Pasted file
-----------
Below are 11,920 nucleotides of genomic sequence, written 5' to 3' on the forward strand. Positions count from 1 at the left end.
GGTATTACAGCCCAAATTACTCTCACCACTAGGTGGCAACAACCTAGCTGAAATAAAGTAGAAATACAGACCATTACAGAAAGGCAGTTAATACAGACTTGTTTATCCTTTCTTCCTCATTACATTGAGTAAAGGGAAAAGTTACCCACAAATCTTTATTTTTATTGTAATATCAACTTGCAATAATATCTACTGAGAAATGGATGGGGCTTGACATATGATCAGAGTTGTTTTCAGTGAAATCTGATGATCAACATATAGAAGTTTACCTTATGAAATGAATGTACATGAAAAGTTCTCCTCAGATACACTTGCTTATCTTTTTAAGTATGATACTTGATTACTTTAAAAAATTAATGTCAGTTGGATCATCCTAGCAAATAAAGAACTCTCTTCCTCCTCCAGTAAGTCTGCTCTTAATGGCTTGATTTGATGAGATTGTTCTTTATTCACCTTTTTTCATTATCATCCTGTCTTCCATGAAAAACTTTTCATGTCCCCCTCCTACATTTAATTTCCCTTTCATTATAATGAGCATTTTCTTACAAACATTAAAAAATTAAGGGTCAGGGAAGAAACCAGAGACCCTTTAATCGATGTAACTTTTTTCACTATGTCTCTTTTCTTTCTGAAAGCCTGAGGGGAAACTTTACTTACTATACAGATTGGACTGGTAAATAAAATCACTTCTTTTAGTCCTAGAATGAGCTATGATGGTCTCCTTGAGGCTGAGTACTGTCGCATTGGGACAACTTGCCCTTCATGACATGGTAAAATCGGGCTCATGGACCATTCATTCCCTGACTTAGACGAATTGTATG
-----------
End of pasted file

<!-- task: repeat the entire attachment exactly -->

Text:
Below are 11,920 nucleotides of genomic sequence, written 5' to 3' on the forward strand. Positions count from 1 at the left end.
GGTATTACAGCCCAAATTACTCTCACCACTAGGTGGCAACAACCTAGCTGAAATAAAGTAGAAATACAGACCATTACAGAAAGGCAGTTAATACAGACTTGTTTATCCTTTCTTCCTCATTACATTGAGTAAAGGGAAAAGTTACCCACAAATCTTTATTTTTATTGTAATATCAACTTGCAATAATATCTACTGAGAAATGGATGGGGCTTGACATATGATCAGAGTTGTTTTCAGTGAAATCTGATGATCAACATATAGAAGTTTACCTTATGAAATGAATGTACATGAAAAGTTCTCCTCAGATACACTTGCTTATCTTTTTAAGTATGATACTTGATTACTTTAAAAAATTAATGTCAGTTGGATCATCCTAGCAAATAAAGAACTCTCTTCCTCCTCCAGTAAGTCTGCTCTTAATGGCTTGATTTGATGAGATTGTTCTTTATTCACCTTTTTTCATTATCATCCTGTCTTCCATGAAAAACTTTTCATGTCCCCCTCCTACATTTAATTTCCCTTTCATTATAATGAGCATTTTCTTACAAACATTAAAAAATTAAGGGTCAGGGAAGAAACCAGAGACCCTTTAATCGATGTAACTTTTTTCACTATGTCTCTTTTCTTTCTGAAAGCCTGAGGGGAAACTTTACTTACTATACAGATTGGACTGGTAAATAAAATCACTTCTTTTAGTCCTAGAATGAGCTATGATGGTCTCCTTGAGGCTGAGTACTGTCGCATTGGGACAACTTGCCCTTCATGACATGGTAAAATCGGGCTCATGGACCATTCATTCCCTGACTTAGACGAATTGTATG